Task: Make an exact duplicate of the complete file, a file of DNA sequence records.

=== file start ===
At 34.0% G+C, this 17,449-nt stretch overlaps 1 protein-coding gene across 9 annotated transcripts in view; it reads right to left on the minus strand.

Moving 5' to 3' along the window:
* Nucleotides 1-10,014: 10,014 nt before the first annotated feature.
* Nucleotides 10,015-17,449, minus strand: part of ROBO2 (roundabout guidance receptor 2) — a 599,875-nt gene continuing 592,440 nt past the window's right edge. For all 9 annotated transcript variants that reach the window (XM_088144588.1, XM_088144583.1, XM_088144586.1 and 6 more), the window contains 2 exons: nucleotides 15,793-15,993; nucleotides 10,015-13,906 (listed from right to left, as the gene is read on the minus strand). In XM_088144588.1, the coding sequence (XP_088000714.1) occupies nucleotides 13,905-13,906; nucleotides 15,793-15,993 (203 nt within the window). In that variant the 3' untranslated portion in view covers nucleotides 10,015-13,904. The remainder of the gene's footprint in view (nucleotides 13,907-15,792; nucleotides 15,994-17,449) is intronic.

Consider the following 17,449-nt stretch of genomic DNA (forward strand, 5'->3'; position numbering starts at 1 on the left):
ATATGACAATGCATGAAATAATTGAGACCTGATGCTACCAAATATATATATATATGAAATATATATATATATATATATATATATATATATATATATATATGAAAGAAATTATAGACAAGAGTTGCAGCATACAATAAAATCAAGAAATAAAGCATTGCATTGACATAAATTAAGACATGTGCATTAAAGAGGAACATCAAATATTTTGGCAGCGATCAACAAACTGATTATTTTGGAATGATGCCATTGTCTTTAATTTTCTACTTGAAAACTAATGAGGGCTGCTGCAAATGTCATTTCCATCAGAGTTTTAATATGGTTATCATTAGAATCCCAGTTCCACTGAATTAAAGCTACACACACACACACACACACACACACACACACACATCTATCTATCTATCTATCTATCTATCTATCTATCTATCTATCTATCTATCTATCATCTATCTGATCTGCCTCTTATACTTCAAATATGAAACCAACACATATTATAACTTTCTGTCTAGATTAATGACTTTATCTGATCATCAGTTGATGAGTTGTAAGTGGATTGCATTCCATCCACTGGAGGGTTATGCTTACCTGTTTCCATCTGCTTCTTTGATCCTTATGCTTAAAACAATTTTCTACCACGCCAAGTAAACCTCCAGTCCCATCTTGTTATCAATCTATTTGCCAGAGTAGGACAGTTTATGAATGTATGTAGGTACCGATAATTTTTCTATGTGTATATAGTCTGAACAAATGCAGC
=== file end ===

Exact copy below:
At 34.0% G+C, this 17,449-nt stretch overlaps 1 protein-coding gene across 9 annotated transcripts in view; it reads right to left on the minus strand.

Moving 5' to 3' along the window:
* Nucleotides 1-10,014: 10,014 nt before the first annotated feature.
* Nucleotides 10,015-17,449, minus strand: part of ROBO2 (roundabout guidance receptor 2) — a 599,875-nt gene continuing 592,440 nt past the window's right edge. For all 9 annotated transcript variants that reach the window (XM_088144588.1, XM_088144583.1, XM_088144586.1 and 6 more), the window contains 2 exons: nucleotides 15,793-15,993; nucleotides 10,015-13,906 (listed from right to left, as the gene is read on the minus strand). In XM_088144588.1, the coding sequence (XP_088000714.1) occupies nucleotides 13,905-13,906; nucleotides 15,793-15,993 (203 nt within the window). In that variant the 3' untranslated portion in view covers nucleotides 10,015-13,904. The remainder of the gene's footprint in view (nucleotides 13,907-15,792; nucleotides 15,994-17,449) is intronic.

Consider the following 17,449-nt stretch of genomic DNA (forward strand, 5'->3'; position numbering starts at 1 on the left):
ATATGACAATGCATGAAATAATTGAGACCTGATGCTACCAAATATATATATATATGAAATATATATATATATATATATATATATATATATATATATATATGAAAGAAATTATAGACAAGAGTTGCAGCATACAATAAAATCAAGAAATAAAGCATTGCATTGACATAAATTAAGACATGTGCATTAAAGAGGAACATCAAATATTTTGGCAGCGATCAACAAACTGATTATTTTGGAATGATGCCATTGTCTTTAATTTTCTACTTGAAAACTAATGAGGGCTGCTGCAAATGTCATTTCCATCAGAGTTTTAATATGGTTATCATTAGAATCCCAGTTCCACTGAATTAAAGCTACACACACACACACACACACACACACACACACACATCTATCTATCTATCTATCTATCTATCTATCTATCTATCTATCTATCTATCTATCATCTATCTGATCTGCCTCTTATACTTCAAATATGAAACCAACACATATTATAACTTTCTGTCTAGATTAATGACTTTATCTGATCATCAGTTGATGAGTTGTAAGTGGATTGCATTCCATCCACTGGAGGGTTATGCTTACCTGTTTCCATCTGCTTCTTTGATCCTTATGCTTAAAACAATTTTCTACCACGCCAAGTAAACCTCCAGTCCCATCTTGTTATCAATCTATTTGCCAGAGTAGGACAGTTTATGAATGTATGTAGGTACCGATAATTTTTCTATGTGTATATAGTCTGAACAAATGCAGC